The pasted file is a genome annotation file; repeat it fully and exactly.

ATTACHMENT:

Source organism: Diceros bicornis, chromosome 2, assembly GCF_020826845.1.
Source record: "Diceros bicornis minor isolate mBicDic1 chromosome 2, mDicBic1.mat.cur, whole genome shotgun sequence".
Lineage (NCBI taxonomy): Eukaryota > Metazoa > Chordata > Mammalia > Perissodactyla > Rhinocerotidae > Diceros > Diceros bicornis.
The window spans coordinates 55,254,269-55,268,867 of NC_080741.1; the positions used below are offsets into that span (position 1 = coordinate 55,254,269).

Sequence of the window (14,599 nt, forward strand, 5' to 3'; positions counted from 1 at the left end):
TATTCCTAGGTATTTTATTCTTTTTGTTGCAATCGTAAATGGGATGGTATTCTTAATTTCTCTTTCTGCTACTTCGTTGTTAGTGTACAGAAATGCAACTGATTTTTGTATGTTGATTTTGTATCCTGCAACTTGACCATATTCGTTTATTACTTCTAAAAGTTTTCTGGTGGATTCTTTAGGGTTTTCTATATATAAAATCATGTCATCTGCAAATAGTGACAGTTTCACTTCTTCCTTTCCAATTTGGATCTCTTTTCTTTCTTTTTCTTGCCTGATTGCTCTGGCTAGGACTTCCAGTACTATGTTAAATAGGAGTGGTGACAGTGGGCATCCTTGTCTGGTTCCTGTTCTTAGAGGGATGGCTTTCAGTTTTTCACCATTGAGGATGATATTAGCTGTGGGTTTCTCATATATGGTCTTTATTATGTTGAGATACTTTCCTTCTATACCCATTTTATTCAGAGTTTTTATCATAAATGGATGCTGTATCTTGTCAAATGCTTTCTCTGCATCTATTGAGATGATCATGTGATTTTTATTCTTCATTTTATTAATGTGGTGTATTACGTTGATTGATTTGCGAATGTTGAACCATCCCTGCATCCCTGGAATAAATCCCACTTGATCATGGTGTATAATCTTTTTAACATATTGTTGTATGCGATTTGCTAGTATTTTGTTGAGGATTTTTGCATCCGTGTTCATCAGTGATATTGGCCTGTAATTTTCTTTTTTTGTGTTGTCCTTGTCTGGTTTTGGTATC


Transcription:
Source organism: Diceros bicornis, chromosome 2, assembly GCF_020826845.1.
Source record: "Diceros bicornis minor isolate mBicDic1 chromosome 2, mDicBic1.mat.cur, whole genome shotgun sequence".
Lineage (NCBI taxonomy): Eukaryota > Metazoa > Chordata > Mammalia > Perissodactyla > Rhinocerotidae > Diceros > Diceros bicornis.
The window spans coordinates 55,254,269-55,268,867 of NC_080741.1; the positions used below are offsets into that span (position 1 = coordinate 55,254,269).

Sequence of the window (14,599 nt, forward strand, 5' to 3'; positions counted from 1 at the left end):
TATTCCTAGGTATTTTATTCTTTTTGTTGCAATCGTAAATGGGATGGTATTCTTAATTTCTCTTTCTGCTACTTCGTTGTTAGTGTACAGAAATGCAACTGATTTTTGTATGTTGATTTTGTATCCTGCAACTTGACCATATTCGTTTATTACTTCTAAAAGTTTTCTGGTGGATTCTTTAGGGTTTTCTATATATAAAATCATGTCATCTGCAAATAGTGACAGTTTCACTTCTTCCTTTCCAATTTGGATCTCTTTTCTTTCTTTTTCTTGCCTGATTGCTCTGGCTAGGACTTCCAGTACTATGTTAAATAGGAGTGGTGACAGTGGGCATCCTTGTCTGGTTCCTGTTCTTAGAGGGATGGCTTTCAGTTTTTCACCATTGAGGATGATATTAGCTGTGGGTTTCTCATATATGGTCTTTATTATGTTGAGATACTTTCCTTCTATACCCATTTTATTCAGAGTTTTTATCATAAATGGATGCTGTATCTTGTCAAATGCTTTCTCTGCATCTATTGAGATGATCATGTGATTTTTATTCTTCATTTTATTAATGTGGTGTATTACGTTGATTGATTTGCGAATGTTGAACCATCCCTGCATCCCTGGAATAAATCCCACTTGATCATGGTGTATAATCTTTTTAACATATTGTTGTATGCGATTTGCTAGTATTTTGTTGAGGATTTTTGCATCCGTGTTCATCAGTGATATTGGCCTGTAATTTTCTTTTTTTGTGTTGTCCTTGTCTGGTTTTGGTATC